Neanderthals wore make-up too
Image: Think Stock
You may think that make-up is the war paint of the modern-day woman (or at least we did!) but nope, turns out it's been around for just a tad longer.
British archaeologists have recently discovered the remains of what is believed to be Neanderthals' cosmetics in Spain dating back over 50,000 years.
While they are yet to unearth any Juicy Tubes or Dior Show mascara, the research team from the University of Bristol have dug up a collection of shells laced with brightly-coloured pigments. A sample of the remnants was found to have a foundation-like paste while another consisted of a red powder mixed with reflective granuals. The discovery points to the fact that 'putting on your face' has been a ritual for over ten millennia!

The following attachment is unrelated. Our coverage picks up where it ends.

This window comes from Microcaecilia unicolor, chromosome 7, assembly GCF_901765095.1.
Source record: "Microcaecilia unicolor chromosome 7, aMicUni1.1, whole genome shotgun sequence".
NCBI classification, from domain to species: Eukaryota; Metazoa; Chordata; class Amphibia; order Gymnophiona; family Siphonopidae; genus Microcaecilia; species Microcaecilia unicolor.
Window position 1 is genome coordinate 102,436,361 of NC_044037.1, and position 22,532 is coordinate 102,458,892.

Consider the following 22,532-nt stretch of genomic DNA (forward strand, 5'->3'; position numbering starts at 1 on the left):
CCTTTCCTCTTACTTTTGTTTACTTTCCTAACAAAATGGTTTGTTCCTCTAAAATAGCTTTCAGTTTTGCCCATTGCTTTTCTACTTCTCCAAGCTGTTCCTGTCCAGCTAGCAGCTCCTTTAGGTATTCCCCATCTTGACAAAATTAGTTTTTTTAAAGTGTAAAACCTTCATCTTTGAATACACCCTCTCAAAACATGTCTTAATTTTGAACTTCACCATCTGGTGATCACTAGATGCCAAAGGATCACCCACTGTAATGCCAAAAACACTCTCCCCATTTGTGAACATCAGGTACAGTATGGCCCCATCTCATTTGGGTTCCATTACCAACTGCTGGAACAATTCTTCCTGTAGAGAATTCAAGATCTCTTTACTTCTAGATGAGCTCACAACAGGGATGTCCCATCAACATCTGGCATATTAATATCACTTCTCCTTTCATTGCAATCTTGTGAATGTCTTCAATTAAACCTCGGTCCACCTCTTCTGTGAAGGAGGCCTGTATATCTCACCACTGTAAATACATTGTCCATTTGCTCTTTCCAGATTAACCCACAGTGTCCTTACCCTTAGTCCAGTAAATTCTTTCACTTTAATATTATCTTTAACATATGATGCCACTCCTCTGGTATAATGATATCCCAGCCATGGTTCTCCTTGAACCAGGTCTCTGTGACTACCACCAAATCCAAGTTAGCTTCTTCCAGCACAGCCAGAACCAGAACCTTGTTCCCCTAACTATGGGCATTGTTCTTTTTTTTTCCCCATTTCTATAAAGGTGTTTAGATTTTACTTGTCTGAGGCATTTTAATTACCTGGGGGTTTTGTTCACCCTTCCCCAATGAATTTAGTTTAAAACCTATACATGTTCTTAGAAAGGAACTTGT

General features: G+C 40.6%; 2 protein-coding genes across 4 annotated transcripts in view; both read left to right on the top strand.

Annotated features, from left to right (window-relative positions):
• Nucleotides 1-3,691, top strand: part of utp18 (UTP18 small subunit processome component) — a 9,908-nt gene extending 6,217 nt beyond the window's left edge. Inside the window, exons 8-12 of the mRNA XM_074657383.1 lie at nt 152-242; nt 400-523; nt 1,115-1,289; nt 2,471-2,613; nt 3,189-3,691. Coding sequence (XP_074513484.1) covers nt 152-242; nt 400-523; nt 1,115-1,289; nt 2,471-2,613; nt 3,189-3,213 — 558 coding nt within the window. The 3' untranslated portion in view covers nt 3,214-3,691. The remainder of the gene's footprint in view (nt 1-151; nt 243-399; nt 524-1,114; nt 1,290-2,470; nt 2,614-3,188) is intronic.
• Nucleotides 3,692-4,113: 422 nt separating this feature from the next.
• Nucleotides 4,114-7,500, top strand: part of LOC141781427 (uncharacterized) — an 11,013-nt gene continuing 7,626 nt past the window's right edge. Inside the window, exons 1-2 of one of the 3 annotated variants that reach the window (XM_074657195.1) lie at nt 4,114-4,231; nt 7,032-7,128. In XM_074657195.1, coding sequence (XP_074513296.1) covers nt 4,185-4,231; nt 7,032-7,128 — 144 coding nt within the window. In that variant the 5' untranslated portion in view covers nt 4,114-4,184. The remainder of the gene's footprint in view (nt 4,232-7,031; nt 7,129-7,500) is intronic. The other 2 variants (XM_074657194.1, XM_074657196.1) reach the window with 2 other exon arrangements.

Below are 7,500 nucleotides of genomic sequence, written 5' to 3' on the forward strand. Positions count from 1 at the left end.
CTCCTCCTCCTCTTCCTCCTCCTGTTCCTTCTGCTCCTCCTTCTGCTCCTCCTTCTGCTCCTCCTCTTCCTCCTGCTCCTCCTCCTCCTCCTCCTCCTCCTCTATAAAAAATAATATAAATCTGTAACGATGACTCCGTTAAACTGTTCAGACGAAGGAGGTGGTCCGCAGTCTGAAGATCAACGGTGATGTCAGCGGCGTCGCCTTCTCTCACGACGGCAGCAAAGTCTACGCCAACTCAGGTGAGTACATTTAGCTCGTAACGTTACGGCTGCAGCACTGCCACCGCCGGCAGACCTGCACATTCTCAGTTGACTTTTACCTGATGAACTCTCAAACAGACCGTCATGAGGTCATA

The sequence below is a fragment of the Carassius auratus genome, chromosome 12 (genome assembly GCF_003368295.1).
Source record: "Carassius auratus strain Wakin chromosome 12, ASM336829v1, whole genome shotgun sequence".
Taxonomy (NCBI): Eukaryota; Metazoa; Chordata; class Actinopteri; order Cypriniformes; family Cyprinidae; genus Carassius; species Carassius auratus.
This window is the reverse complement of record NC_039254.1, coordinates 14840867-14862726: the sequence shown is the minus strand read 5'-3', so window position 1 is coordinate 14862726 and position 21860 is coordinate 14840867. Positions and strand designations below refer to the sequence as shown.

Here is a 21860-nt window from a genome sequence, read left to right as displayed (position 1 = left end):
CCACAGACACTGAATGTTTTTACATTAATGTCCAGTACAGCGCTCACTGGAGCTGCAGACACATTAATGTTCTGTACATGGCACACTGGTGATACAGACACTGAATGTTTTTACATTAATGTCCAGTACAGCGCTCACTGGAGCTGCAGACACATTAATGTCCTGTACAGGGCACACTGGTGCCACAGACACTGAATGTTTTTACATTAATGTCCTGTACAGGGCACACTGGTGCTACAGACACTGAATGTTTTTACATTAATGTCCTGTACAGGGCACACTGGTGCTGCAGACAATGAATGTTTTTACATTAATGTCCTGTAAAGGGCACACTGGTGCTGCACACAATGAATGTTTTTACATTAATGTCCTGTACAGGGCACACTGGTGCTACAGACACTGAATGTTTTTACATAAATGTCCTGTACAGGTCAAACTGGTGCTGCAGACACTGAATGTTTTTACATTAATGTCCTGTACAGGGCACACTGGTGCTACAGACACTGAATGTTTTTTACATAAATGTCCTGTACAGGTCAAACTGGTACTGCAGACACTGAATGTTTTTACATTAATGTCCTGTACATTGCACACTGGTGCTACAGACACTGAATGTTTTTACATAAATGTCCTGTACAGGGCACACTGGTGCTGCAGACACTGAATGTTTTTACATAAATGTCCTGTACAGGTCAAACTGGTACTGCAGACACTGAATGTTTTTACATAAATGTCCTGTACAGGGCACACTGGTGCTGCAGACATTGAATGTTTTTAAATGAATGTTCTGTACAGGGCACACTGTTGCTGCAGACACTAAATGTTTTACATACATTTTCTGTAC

The news may not change the long-standing perception of “Neanderthals” as brutish beings, but it does paint the picture of a far more vanity-focussed human subspecies than was ever given in our school trips to the museum. Perhaps those exhibition models need a little lippie!